Rishi Sunak is reportedly planning to announce a mini reshuffle of his Cabinet as soon as Tuesday.
The Prime Minister is expected to appoint a new Tory Party chair, after he sacked Nadhim Zahawi over his tax affairs more than a week ago.
The potential overhaul could be “relatively limited”, with a “domino” effect caused by the naming of a successor for Mr Zahawi, The Times reported, citing a Government source.
The newspaper reported that a Whitehall shake-up is also on the cards, with Mr Sunak considering breaking up the Department for Business, Energy & Industrial Strategy into separate ministries.
Such a move would follow his pledge to reinstate a standalone energy department during his campaign for the Tory leadership.
The Sun reported that business and trade could be merged, and a new science and digital department created, leaving culture and sport as a separate unit.
A reconfiguration would also affect the composition of the Cabinet, raising questions over the future of Business Secretary Grant Shapps and International Trade Secretary Kemi Badenoch.
Dominic Raab is expected to survive a potential reshuffle this week, as Mr Sunak has indicated he would wait for the outcome of an inquiry into the Deputy Prime Minister’s conduct before taking any action.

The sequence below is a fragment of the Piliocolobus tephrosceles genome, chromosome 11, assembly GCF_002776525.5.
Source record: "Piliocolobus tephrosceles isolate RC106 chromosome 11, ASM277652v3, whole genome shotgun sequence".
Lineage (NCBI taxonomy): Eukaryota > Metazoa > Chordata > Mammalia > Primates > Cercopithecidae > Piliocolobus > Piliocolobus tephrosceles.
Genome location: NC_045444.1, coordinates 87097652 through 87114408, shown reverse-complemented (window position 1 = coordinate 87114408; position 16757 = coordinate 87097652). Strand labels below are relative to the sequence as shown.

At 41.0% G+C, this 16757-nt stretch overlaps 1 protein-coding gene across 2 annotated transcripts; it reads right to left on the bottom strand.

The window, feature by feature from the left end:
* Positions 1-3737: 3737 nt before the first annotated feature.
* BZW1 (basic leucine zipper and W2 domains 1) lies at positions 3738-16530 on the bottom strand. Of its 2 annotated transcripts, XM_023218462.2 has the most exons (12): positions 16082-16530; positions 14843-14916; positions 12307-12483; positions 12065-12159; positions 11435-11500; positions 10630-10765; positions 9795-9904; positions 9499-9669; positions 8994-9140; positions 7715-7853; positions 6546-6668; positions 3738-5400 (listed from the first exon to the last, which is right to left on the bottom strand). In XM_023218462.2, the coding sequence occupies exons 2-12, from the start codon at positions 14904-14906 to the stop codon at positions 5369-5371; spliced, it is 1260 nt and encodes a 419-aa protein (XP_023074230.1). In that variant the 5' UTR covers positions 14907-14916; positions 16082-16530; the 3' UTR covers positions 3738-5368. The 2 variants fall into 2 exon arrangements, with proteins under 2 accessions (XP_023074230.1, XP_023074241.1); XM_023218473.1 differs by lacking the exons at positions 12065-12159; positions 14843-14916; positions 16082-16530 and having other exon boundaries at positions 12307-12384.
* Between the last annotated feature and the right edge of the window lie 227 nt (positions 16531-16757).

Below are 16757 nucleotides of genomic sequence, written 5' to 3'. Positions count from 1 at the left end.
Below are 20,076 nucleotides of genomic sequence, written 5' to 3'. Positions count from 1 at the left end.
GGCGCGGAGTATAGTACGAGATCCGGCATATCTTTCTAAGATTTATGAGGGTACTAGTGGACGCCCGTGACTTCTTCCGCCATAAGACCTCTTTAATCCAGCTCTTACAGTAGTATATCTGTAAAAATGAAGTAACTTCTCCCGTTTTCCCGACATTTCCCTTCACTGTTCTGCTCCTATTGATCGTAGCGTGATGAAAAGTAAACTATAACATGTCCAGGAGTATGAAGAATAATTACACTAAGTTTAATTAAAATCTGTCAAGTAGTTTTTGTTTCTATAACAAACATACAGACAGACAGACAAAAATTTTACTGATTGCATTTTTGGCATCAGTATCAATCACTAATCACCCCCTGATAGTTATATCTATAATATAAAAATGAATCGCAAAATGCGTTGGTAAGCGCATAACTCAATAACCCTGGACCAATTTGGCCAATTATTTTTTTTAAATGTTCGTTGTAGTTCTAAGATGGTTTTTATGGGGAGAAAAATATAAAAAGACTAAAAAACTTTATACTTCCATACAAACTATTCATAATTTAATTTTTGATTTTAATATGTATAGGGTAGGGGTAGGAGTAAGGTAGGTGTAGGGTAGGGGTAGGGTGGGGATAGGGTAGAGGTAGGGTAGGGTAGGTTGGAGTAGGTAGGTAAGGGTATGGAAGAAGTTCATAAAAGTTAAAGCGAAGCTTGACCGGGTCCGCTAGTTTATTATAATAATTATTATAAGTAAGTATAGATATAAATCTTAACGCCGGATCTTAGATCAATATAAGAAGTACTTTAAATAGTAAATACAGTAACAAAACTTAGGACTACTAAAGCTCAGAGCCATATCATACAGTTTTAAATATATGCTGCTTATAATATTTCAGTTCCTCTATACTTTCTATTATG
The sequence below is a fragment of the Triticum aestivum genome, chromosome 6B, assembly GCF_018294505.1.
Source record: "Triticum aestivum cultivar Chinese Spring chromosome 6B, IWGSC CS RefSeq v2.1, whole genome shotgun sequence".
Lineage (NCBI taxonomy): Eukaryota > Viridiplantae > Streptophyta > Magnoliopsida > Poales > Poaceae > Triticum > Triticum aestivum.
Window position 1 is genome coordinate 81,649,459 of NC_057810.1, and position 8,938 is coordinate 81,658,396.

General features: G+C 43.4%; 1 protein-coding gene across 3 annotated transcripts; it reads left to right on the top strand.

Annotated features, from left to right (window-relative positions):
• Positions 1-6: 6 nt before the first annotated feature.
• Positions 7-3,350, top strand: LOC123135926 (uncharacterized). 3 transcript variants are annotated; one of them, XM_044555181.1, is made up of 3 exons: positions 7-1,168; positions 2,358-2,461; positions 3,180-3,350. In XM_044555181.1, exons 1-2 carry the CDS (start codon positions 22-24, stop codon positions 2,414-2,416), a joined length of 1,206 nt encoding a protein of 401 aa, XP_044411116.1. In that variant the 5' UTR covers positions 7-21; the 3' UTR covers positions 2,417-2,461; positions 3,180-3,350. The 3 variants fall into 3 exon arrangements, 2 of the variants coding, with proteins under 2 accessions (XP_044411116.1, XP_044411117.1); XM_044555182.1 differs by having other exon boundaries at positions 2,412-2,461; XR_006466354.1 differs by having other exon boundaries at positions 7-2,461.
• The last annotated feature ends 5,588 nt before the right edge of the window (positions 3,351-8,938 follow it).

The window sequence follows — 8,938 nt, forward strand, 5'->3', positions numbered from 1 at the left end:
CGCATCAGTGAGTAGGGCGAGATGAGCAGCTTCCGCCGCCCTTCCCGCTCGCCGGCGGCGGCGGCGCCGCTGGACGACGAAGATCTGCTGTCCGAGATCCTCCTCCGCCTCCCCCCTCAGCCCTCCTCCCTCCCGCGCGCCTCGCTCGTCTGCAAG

Mr Raab, who is also the Justice Secretary, is being investigated by Senior lawyer Adam Tolley KC over bullying allegations – with dozens of officials thought to be involved in eight formal complaints. Mr Raab has denied the bullying allegations.
Cabinet ministers thought to be under consideration to succeed Mr Zahawi include Mr Shapps, Commons leader Penny Mordaunt and trade minister Greg Hands.
Downing Street declined to comment on the reshuffle claims.
Mr Sunak’s pledge to govern with “integrity, professionalism and accountability at every level” when he entered No 10 more than a 100 days ago has been dented by the furore over Mr Zahawi’s financial affairs and the bullying claims dogging Mr Raab.
The Prime Minister sacked Mr Zahawi after an investigation by Sir Laurie Magnus, the independent adviser on ministers’ interests, concluded that he had breached the ministerial code by failing to be transparent about the multimillion-pound settlement with HM Revenue & Customs reached while he was chancellor, which included paying a penalty.